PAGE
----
DES MOINES, IOWA – When you visit London, if you find yourself on The Tube, you’ll be cautioned to “Mind the Gap”. This means to be careful about the step between the subway platform and the train. There’s another dangerous gap in London and around the world, between agriculture and consumers. It’s a gap of understanding.
Ian Pigott: UK Farmer: “We are in danger of returning to an era where the farmer is guilty until proven innocent.”
Ian Pigott is a fourth generation farmer from the United Kingdom and the recipient of the 2014 Kleckner Trade & Technology Advancement Award. Pigott has used that observation to propel him to action in opening lines of communication with consumers, a mission to close the gap.
Pigott farms 1,800 acres, a mere 20 miles from the City of London and 13 million people. It’s clear that his proximity to all of those consumers shapes his understanding of the importance of communicating openly about farming. And here consumers and farmers have been distant from each other for longer, perhaps five generations.
In 2006 Pigott founded Open Farm Sunday. It’s a day where more than 400 farmers throw open their gates and welcome consumers, free of charge. This takes place annually the second Sunday in June and so far, more than 1.5 million consumers have participated.
Open Farm Sunday has three objectives:
- In welcoming visitors, we show ourselves as an industry that’s open and proud.
- It’s a great story that appeals to the national media.
- It creates a united platform for all sectors of farming to stand together with one goal – promoting farming as it is.
Pigott sees the education of today’s consumers and tomorrow’s policy makers as integral to the challenge of feeding 9 billion people by the year 2050. With an eye toward the future, Pigott recently started TheFarmschool.
Ian Pigott: UK Farmer: “We need to continue to educate our younger audiences about farming, but the reach of these resources needs widening, especially as school children reach an age when they form opinions and challenge critical thinking.”
TheFarmschool brings two to three schools to the Pigott farm each week, where students learn the good news story about agriculture, the relationship between science and nature. He says as schools appreciate the benefits of outdoor learning, we in agriculture should make the most of this opportunity.
Another platform for Pigott is the disconnect between scientific research and agriculture that’s happened in the UK. To change this, Pigott invites researchers out of the laboratory and onto his farm. He also invites farmers to meet with the scientists to share stories and challenges. He pictures Dr. Norman Borlaug in this kind of an environment, not in a laboratory, but out in a wheat field, sleeves rolled up – talking with farmers.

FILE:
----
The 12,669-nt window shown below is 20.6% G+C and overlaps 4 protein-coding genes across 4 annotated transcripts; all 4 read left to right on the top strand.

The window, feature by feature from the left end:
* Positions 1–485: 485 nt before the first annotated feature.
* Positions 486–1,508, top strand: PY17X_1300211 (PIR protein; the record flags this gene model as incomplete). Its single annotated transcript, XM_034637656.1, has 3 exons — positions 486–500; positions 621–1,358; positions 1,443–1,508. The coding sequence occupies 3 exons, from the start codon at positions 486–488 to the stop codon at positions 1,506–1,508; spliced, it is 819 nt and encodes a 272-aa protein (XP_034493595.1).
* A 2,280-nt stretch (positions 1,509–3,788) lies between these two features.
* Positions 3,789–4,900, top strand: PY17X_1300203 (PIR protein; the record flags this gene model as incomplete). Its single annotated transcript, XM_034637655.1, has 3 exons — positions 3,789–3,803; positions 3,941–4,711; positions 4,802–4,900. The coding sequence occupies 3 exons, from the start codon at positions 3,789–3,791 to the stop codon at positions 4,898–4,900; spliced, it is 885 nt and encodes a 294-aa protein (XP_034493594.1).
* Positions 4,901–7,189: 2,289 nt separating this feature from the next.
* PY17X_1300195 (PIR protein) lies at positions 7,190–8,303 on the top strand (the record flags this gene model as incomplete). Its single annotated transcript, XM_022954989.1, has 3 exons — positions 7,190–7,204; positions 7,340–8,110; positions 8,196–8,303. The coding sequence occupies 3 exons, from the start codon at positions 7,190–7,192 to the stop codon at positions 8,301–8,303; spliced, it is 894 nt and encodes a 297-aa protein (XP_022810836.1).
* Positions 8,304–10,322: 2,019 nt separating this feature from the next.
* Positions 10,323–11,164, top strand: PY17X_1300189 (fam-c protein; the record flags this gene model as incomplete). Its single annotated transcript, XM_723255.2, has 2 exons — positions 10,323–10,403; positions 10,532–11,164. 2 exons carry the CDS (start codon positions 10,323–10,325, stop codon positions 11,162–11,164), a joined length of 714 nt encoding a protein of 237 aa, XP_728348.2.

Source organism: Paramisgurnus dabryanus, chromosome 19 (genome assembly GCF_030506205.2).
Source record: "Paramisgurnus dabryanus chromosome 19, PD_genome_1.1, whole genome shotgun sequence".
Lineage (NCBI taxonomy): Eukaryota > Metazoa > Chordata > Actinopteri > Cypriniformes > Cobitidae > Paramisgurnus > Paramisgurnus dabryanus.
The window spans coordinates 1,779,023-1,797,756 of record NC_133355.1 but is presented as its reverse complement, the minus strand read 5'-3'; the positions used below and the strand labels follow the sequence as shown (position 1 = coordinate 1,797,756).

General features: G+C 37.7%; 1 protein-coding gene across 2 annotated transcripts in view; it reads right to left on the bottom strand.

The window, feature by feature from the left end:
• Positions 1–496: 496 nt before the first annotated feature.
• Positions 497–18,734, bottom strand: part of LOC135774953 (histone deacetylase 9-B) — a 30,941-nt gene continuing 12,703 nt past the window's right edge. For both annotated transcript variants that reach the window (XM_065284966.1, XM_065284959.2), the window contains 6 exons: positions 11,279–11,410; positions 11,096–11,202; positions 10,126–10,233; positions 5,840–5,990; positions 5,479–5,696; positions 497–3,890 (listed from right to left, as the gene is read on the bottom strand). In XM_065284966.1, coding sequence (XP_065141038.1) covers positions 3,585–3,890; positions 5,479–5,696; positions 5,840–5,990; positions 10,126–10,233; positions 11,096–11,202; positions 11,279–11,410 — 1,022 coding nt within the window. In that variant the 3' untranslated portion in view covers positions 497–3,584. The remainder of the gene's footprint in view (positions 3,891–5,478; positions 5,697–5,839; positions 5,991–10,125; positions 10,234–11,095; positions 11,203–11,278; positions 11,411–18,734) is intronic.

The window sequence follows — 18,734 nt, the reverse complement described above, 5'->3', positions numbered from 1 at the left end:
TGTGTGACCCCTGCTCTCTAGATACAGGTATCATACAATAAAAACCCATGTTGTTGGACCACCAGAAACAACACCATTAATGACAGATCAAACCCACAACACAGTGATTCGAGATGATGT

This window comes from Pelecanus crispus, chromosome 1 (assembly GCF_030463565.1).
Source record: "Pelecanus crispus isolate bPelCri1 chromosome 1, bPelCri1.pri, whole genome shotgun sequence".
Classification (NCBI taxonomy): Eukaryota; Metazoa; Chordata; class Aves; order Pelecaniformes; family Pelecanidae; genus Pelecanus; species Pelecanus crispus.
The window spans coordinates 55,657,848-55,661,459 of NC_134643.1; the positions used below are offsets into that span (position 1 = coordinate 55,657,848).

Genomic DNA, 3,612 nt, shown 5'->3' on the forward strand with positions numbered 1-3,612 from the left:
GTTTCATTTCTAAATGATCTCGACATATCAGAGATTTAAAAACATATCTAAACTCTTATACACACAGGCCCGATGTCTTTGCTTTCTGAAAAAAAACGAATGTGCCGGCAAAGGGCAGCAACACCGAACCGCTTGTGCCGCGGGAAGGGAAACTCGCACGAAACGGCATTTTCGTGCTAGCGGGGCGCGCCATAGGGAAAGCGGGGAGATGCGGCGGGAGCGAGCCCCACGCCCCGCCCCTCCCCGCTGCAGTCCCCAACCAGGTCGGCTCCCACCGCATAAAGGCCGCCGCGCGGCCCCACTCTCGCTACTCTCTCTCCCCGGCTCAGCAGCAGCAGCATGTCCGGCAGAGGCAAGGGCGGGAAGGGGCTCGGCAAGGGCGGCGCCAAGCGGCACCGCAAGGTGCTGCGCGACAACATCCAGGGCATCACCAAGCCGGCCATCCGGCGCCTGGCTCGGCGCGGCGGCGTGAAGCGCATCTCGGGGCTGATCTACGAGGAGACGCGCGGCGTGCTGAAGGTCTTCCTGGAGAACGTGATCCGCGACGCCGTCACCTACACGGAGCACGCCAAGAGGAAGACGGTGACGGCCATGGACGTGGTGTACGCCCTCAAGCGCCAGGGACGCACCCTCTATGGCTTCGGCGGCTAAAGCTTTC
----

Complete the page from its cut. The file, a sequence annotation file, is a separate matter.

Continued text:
One more agenda: future farmers.
Pigott says in the UK, farming and being a farmer is in vogue. Farmers are used in marketing campaigns to sell everything from pickup trucks to beer.
Ian Pigott: UK Farmer: “Our image is being hijacked, and we’re portrayed with pitchforks and straw hats, as somewhat intellectually challenged. That hurts our ability to attract the best and the brightest to our industry. It infers an industry that has not adapted to change and embraced science.”
Pigott has put a lot of his time into Bright Crop, a cross industry initiative to promote careers within farming and food to 14 to 18-year-olds. He stresses the importance of connecting with teachers so they understand how agriculture and science are intertwined.
Ian Pigott: UK Farmer: “In the UK, we estimate that we need an additional 75,000 new entrants in the next six to eight years to fill the vacant positions. Without education, children will not challenge these stereotypes.”
All of these platforms, Pigott believes, help us in our global quest to feed the world.
- Communicating with consumers
- Communication with school children and teachers
- Building a dialog between farmers and researchers
- Attracting future employees to agriculture
Ian Pigott received the 2014 Kleckner Trade & Technology Advancement Award on Tuesday, October 14 in Des Moines, Iowa at a Global Farmer Awards Dinner hosted by Truth About Trade & Technology and CropLife International. The award is given annually since 2007 and recognizes a global farmer who exemplifies strong leadership, vision and resolve in advancing the rights of all farmers to choose the technology and tools that will improve the quality, quantity and availability of agricultural products around the world. It was established to honor Dean Kleckner, Chairman Emeritus of the organization. Previous award recipients are Rosalie Ellasus, Philippines (2007); Jeff Bidstrup, Australia (2008); Jim McCarthy, Ireland (2009), Gabriela Cruz, Portugal (2010); Gilbert arap Bor, Kenya (2011) Rajesh Kumar, India (2012) and V. Ravichandran, India (2013).